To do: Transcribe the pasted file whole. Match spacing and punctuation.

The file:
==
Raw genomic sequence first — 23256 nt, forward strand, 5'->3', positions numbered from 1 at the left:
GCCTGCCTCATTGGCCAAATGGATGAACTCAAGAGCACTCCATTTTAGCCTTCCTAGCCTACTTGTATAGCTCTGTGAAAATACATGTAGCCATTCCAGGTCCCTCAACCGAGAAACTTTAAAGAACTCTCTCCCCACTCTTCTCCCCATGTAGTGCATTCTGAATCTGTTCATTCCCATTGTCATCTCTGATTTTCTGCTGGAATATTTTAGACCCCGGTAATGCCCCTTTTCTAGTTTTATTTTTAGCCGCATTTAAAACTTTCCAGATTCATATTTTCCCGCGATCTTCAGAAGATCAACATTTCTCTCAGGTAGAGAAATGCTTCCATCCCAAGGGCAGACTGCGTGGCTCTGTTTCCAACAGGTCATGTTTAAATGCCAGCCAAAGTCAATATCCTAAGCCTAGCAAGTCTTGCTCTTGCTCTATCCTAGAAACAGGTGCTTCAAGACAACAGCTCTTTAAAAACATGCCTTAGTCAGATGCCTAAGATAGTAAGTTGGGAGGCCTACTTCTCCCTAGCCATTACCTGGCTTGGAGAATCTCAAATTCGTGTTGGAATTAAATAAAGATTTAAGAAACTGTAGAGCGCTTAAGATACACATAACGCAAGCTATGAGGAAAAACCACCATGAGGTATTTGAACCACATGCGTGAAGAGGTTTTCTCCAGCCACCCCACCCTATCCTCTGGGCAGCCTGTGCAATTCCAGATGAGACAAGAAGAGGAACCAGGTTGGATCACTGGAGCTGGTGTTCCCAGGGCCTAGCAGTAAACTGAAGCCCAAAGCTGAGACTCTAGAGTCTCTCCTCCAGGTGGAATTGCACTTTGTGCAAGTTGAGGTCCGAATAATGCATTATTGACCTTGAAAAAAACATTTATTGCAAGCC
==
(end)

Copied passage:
Raw genomic sequence first — 23256 nt, forward strand, 5'->3', positions numbered from 1 at the left:
GCCTGCCTCATTGGCCAAATGGATGAACTCAAGAGCACTCCATTTTAGCCTTCCTAGCCTACTTGTATAGCTCTGTGAAAATACATGTAGCCATTCCAGGTCCCTCAACCGAGAAACTTTAAAGAACTCTCTCCCCACTCTTCTCCCCATGTAGTGCATTCTGAATCTGTTCATTCCCATTGTCATCTCTGATTTTCTGCTGGAATATTTTAGACCCCGGTAATGCCCCTTTTCTAGTTTTATTTTTAGCCGCATTTAAAACTTTCCAGATTCATATTTTCCCGCGATCTTCAGAAGATCAACATTTCTCTCAGGTAGAGAAATGCTTCCATCCCAAGGGCAGACTGCGTGGCTCTGTTTCCAACAGGTCATGTTTAAATGCCAGCCAAAGTCAATATCCTAAGCCTAGCAAGTCTTGCTCTTGCTCTATCCTAGAAACAGGTGCTTCAAGACAACAGCTCTTTAAAAACATGCCTTAGTCAGATGCCTAAGATAGTAAGTTGGGAGGCCTACTTCTCCCTAGCCATTACCTGGCTTGGAGAATCTCAAATTCGTGTTGGAATTAAATAAAGATTTAAGAAACTGTAGAGCGCTTAAGATACACATAACGCAAGCTATGAGGAAAAACCACCATGAGGTATTTGAACCACATGCGTGAAGAGGTTTTCTCCAGCCACCCCACCCTATCCTCTGGGCAGCCTGTGCAATTCCAGATGAGACAAGAAGAGGAACCAGGTTGGATCACTGGAGCTGGTGTTCCCAGGGCCTAGCAGTAAACTGAAGCCCAAAGCTGAGACTCTAGAGTCTCTCCTCCAGGTGGAATTGCACTTTGTGCAAGTTGAGGTCCGAATAATGCATTATTGACCTTGAAAAAAACATTTATTGCAAGCC